History of Muslim women's empowerment through education

Story by  Dr. Hafeezur Rahman | Posted by  Aasha Khosa | Date 04-05-2023
Indian Muslim women
Indian Muslim women


Reshma Rehman & Hafeezur Rehman

The empowerment of Muslim women varies across countries and regions, as it is influenced by cultural, social, educational, and political factors. However, there are some trends and initiatives that are contributing to the empowerment of Muslim women worldwide. 

Many Muslim women are pursuing higher education, which is providing them with the knowledge and skills they need to participate fully in society. Some countries, such as Saudi Arabia, have recently lifted restrictions on women’s freedom, allowing them to drive, attend universities and pursue a wider range of academic disciplines. There is a rich legacy behind the educational empowerment of Muslim Women in the past. 

Hazrat Aisha bint Abu Bakr, Prophet Muhammad’s wife, is known for her knowledge and expertise in Islamic jurisprudence. She played a prominent role in transmitting Hadith and was known for her leadership skills. Hazrat Fatima al-Zahra, the daughter of the Prophet Muhammad and his wife Hazrat Khadija, is revered by Muslims as a symbol of piety and purity.

Fatima al-Fihri founded one of the world's first universities, the University of Al Quaraouiyine, in Morocco in 859 CE. In Indian. Begum Rokeya Sakhawat Hossain founded the first Muslim girls' school in Kolkata and wrote extensively on women's rights. She is widely regarded as a pioneer of women's liberation in South Asia in the early 20th century. Rabia al-Adawiyya, Nana Asma'u, Shahrazad al-Khalij, Zainab al-Ghazali, Fatima Sheikh, Fatima Mernissi, Malala Yousafzai, and many more have made a remarkable contribution to the educational world.

Political Empowerment

While Kamla Haris of America, Jacinda of New Zealand, Chancellor of Germany Angela Merkel, and President Draupadi Murmu, are some of the examples of women's political empowerment. Even many prominent Muslim women like Sheikh Hasina, the President of Bangladesh, and Queen Rania of Jordan are playing a vital role in world politics. The large participation of women in politics is seen in Muslim-majority countries. For example, in Indonesia, the world’s largest Muslim-majority country, women hold 25% of seats in parliament whereas, in Tunisia, women hold 47% of seats in local government.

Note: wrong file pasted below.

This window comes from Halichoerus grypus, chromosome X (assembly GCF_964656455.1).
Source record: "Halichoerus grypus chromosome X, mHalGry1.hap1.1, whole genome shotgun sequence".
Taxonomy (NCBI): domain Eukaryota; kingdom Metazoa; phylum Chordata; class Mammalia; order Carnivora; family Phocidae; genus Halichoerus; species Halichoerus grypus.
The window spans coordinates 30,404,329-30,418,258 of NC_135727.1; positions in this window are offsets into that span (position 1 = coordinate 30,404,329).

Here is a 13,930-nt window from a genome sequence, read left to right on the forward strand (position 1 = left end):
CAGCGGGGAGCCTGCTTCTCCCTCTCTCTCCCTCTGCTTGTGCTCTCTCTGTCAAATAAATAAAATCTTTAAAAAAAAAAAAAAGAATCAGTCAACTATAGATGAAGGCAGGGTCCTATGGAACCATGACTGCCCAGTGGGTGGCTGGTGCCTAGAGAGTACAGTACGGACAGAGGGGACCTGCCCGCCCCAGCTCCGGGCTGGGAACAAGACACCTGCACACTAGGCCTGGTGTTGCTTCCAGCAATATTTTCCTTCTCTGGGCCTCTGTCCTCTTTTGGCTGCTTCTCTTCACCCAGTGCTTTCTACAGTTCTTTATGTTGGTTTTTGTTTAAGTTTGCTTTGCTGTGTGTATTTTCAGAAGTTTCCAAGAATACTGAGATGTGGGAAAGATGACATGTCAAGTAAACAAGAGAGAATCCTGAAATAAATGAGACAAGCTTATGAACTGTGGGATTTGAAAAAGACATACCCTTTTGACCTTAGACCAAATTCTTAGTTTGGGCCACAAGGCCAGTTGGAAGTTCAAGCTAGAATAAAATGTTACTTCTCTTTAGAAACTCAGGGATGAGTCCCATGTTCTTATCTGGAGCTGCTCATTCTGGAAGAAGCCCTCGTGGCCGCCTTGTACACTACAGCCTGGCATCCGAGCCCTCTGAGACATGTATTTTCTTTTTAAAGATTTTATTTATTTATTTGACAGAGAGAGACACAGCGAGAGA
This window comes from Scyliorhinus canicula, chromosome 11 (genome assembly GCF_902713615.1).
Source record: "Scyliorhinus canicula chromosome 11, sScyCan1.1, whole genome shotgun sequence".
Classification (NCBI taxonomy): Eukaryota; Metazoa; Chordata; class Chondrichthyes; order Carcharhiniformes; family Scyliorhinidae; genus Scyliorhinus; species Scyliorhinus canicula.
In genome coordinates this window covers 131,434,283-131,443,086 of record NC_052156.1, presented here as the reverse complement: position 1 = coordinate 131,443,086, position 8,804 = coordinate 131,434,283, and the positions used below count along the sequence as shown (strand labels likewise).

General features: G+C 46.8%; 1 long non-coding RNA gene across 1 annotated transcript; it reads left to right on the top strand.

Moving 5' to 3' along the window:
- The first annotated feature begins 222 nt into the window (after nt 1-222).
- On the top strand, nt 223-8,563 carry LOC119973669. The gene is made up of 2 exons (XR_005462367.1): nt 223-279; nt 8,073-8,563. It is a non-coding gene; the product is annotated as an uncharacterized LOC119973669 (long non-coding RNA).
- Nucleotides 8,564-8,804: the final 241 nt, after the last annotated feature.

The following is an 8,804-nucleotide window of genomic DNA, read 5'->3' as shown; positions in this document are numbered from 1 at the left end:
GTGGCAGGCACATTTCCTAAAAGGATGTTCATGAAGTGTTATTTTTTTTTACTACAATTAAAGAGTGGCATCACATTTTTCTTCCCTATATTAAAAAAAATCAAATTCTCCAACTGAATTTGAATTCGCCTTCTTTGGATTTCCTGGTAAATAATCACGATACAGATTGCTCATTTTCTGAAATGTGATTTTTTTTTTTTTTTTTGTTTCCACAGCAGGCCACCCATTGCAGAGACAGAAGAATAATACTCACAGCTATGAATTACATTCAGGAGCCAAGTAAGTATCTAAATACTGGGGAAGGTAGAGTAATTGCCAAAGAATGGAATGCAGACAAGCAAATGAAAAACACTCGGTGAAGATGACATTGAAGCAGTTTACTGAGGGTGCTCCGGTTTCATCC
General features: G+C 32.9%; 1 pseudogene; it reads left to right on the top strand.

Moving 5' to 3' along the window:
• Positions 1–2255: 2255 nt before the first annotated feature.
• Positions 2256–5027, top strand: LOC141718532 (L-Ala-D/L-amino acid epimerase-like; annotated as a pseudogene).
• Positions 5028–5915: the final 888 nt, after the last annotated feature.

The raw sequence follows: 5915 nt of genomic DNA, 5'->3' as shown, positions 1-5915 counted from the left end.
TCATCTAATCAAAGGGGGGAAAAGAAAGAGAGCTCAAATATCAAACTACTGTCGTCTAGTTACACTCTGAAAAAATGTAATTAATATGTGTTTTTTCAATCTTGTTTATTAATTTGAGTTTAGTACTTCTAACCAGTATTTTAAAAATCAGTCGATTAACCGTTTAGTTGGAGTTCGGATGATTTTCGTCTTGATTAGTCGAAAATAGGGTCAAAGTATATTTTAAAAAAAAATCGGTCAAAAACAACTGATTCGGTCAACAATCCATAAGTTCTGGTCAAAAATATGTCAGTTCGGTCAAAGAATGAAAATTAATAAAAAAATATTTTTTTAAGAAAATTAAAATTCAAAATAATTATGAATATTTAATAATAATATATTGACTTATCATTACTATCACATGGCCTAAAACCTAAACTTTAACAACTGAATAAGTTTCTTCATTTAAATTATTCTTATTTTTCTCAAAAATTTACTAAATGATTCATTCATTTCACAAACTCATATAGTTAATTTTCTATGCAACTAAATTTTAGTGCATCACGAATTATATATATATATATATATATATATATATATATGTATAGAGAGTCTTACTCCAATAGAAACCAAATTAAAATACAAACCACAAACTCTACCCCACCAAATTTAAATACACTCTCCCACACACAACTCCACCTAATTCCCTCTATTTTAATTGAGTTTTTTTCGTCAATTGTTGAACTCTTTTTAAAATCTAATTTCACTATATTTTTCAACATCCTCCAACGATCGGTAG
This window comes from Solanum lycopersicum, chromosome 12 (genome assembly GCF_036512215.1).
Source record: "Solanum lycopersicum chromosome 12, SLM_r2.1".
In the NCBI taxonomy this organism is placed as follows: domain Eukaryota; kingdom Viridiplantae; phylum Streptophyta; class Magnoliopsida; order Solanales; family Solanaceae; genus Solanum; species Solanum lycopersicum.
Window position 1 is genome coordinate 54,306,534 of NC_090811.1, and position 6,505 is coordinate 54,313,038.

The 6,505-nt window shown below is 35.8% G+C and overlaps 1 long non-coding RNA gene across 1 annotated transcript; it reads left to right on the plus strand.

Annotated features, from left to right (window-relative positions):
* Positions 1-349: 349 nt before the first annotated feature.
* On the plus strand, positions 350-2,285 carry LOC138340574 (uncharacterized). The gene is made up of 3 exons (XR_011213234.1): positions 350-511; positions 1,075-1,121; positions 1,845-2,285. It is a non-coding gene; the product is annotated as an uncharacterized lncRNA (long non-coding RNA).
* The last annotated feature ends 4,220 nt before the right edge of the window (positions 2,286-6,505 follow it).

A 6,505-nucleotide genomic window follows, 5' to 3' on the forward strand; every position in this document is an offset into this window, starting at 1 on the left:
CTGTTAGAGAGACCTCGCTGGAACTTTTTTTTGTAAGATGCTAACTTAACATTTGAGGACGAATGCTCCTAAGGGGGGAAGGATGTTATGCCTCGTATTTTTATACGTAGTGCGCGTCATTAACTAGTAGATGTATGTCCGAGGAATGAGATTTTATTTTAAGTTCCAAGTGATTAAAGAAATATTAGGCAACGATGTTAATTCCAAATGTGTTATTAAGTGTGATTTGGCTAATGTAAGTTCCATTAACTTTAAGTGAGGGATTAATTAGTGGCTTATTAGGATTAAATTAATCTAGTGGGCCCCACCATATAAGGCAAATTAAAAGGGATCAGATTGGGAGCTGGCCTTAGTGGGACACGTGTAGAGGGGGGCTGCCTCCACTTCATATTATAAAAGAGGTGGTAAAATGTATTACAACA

Indian Muslim women praying on Eid

Muslim women are also leading political activism and advocacy efforts. In Iran, the One Million Signatures campaign was launched by Iranian women to demand an end to discriminatory laws against women. The campaign succeeded in gathering over a million signatures and raising awareness about women’s rights issues. In Malaysia, Nurul Izzah Anwar, the daughter of a former deputy prime minister, has become a prominent political figure and advocate for women’s rights. In contemporary India, Fatima Begum, Begum Aizaz Rasul, Syeda Anwara Taimur, Dr. Zakia Siddiqui, Dr. Najma Heptulla, Mohsina Kidwai, and Mehbooba Mufti have held various ministerial portfolios at the national level.

Economic Empowerment 

It began with Hazrat Khadija bint Khuwaylid, the prophet’s first wife. She was a prominent figure of Mecca, a successful businesswoman, a well-known face of mentorship and guidance to other women in the community, and a great defender of women’s rights. Intriguingly, her accomplishments in the business world motivated other Muslim women to follow their entrepreneurial dreams and achieve financial independence. Hina Johari, Nuzhat Hashir, Farah Arif Khan, Alim Sheikh, Ayesha Menon, and Huda Patel are a few names on the list that shows the economic positioning of Muslim women in India.